theEweekly Wrap: 3 Oct
Google involved in photo dispute
A high-profile Hollywood lawyer has suggested that Google did not do enough to stop the spread of celebrities' private photos during the recent hacking scandal.
Among the many stars whose photos were compromised and then published online by hackers were actresses Jennifer Lawrence, Kirsten Dunst and Amber Heard, popstar Rihanna, and television personality Kim Kardashian.
It has been reported that entertainment lawyer Martin Singer has written to Google, saying the company's behaviour was "blatantly unethical" and demanded it pays damages to the victims. Singer co-founded Lavely & Singer in 1980, a firm that specialises in the representation of celebrities – past clients include Arnold Schwarzenegger, Charlie Sheen, John Travolta, Demi Moore and Celine Dion.
According to Page Six section of the New York Post, Singer's letter stated: "Google knows the images are hacked stolen property, private and confidential photos and videos unlawfully obtained and posted by pervert predators who are violating the victims' privacy rights."
As yet, Google has not replied to Singer's letter.
iOS 8 causes Bluetooth problems
Some users of Apple's latest operating system, iOS 8, have reported issues with regards to Bluetooth connectivity.
MacRumors, a website dedicated to Apple-related news, stated in a blog post that many iPhone owners have struggled to connect their handsets to the Bluetooth systems in their cars. Some have even said they cannot connect to other Bluetooth devices such as speaker sets, headphones and headsets.
The post went on to say that the issue is affecting owners of new iPhone 6 and iPhone 6 Plus handsets, as well as those who have recently upgraded older iPhones to the new operating system.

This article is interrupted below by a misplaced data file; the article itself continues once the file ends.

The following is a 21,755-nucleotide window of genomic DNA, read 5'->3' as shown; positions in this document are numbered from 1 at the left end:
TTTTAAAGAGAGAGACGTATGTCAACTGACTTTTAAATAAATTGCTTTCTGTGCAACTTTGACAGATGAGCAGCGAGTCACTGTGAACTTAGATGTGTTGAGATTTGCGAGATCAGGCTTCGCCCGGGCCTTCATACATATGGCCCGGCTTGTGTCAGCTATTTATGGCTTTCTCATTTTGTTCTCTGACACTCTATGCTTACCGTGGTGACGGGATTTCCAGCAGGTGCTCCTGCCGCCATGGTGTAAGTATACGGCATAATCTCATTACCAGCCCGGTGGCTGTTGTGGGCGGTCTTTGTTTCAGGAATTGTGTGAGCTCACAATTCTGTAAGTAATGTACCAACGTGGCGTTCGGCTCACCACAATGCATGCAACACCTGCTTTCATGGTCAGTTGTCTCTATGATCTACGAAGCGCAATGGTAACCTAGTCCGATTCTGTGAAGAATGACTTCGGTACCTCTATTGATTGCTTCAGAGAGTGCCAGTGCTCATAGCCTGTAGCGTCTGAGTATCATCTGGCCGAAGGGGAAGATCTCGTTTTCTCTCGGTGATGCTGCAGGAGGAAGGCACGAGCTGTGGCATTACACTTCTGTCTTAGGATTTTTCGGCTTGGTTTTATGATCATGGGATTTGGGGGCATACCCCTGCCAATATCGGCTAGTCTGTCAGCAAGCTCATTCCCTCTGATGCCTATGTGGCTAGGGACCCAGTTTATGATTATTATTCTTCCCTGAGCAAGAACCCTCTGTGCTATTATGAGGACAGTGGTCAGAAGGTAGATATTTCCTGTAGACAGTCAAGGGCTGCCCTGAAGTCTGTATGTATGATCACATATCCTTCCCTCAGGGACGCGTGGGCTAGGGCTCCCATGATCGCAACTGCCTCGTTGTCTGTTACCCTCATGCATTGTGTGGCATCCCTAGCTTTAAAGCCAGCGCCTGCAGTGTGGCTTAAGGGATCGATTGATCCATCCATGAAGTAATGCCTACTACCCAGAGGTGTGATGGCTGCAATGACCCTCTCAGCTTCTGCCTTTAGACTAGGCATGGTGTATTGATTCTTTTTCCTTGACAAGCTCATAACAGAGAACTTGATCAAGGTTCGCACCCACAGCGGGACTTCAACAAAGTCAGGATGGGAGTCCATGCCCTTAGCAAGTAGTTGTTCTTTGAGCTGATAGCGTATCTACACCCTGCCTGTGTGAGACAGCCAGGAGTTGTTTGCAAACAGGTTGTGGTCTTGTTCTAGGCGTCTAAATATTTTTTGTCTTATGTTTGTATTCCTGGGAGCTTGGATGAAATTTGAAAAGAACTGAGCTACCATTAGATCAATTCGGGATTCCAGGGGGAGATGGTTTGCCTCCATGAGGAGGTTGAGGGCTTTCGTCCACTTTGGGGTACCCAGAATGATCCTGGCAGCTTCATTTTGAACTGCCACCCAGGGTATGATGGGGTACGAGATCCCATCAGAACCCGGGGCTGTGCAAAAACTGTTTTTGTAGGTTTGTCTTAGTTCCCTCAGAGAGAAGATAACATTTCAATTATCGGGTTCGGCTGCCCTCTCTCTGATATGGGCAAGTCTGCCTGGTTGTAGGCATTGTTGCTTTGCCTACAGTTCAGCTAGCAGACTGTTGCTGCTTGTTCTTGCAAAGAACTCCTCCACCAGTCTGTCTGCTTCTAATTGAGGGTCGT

This is the second time Apple has been in the news for faulty products in a fortnight. Early last week it was revealed that iPhone 6 handsets can, in some instances, be bent out of shape when someone sits down with one in their pocket.
Instagram blocked in China
Photo-sharing social network Instagram has apparently been blocked in mainland China, following pro-democracy protests in Hong Kong last weekend. The Facebook-owned company has said it is aware of the blockage and is currently investigating.
Many of the photos taken at the protests depicted Hong Kong violently and were posted on various online platforms, including Instagram, and this is thought to be the reasoning behind the Chinese government's blockage.
Although the app is blocked in mainland China, users in special administrative regions Hong Kong and Macau will still be able to access and use it as normal, because the same laws do not apply.
This is not the first time the Chinese government has blocked a popular website, as its internet censorship policy is well-known. Other blocked sites include Facebook, YouTube, Google and recently DuckDuckGo.